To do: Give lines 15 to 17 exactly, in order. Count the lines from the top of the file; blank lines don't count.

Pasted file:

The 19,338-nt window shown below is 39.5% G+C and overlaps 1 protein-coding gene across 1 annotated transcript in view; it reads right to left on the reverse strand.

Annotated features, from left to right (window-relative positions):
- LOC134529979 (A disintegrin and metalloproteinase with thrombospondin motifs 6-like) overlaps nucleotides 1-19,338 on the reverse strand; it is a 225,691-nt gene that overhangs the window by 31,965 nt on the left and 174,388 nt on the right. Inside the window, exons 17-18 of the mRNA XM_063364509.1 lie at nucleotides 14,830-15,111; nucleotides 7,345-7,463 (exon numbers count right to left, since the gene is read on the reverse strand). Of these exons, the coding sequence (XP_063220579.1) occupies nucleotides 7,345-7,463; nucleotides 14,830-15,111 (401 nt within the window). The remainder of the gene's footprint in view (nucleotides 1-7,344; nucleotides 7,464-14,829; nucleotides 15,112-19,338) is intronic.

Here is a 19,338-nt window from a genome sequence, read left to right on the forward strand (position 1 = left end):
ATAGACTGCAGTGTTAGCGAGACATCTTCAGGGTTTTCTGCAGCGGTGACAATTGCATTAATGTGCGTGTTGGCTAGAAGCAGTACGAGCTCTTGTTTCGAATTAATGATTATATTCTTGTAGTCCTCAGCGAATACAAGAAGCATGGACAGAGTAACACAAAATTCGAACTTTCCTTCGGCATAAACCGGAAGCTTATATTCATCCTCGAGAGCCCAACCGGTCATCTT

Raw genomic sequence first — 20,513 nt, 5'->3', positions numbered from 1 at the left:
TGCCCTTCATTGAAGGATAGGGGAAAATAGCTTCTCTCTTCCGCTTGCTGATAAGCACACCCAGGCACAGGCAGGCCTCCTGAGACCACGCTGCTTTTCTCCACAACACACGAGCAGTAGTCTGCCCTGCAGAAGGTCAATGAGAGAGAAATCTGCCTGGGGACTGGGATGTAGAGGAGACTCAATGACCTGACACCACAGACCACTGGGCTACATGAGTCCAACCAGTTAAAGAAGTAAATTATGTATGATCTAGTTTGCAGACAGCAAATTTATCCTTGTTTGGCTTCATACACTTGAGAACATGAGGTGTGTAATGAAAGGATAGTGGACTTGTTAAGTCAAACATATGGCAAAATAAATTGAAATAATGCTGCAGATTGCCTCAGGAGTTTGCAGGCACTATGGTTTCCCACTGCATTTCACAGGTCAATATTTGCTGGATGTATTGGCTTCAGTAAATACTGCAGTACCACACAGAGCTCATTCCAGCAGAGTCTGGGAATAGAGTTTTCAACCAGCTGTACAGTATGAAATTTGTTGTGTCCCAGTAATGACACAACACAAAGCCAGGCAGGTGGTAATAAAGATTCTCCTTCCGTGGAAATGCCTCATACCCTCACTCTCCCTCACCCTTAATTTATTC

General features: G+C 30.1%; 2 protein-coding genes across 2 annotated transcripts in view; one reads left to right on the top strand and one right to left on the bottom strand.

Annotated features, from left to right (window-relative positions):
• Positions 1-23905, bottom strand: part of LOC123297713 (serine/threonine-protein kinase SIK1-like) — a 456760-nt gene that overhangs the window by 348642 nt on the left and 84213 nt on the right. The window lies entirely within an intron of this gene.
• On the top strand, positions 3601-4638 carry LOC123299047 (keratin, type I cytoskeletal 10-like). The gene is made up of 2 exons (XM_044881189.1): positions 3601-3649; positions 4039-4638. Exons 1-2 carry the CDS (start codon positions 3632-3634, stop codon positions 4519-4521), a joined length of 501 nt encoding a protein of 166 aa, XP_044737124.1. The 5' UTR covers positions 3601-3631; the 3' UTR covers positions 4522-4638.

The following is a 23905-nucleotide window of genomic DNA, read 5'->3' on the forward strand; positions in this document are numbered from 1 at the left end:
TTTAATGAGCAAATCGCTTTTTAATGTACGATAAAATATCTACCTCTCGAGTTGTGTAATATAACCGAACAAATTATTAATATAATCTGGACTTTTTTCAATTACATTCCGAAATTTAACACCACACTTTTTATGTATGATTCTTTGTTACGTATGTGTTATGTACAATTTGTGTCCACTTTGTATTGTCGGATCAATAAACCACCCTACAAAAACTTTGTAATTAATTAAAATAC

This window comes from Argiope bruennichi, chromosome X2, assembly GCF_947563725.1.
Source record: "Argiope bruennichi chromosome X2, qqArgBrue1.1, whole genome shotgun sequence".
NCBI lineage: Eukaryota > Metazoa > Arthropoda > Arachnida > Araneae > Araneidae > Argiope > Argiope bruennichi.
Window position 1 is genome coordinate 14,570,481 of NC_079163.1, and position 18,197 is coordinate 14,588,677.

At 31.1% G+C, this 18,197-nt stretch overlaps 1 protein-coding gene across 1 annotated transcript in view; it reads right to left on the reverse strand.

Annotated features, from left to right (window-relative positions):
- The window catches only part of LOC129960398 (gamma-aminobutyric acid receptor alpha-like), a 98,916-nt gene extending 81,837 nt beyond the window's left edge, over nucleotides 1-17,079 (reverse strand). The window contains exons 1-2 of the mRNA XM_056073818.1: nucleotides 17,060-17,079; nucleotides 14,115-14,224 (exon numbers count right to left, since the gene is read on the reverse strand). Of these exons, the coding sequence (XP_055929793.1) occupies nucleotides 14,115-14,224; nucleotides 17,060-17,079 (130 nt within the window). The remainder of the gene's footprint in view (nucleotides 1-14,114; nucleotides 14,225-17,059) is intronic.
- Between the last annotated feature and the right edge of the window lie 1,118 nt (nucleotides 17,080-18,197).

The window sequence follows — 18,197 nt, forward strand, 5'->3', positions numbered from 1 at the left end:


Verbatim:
Source record: "Argiope bruennichi chromosome X2, qqArgBrue1.1, whole genome shotgun sequence".
NCBI lineage: Eukaryota > Metazoa > Arthropoda > Arachnida > Araneae > Araneidae > Argiope > Argiope bruennichi.
Window position 1 is genome coordinate 14,570,481 of NC_079163.1, and position 18,197 is coordinate 14,588,677.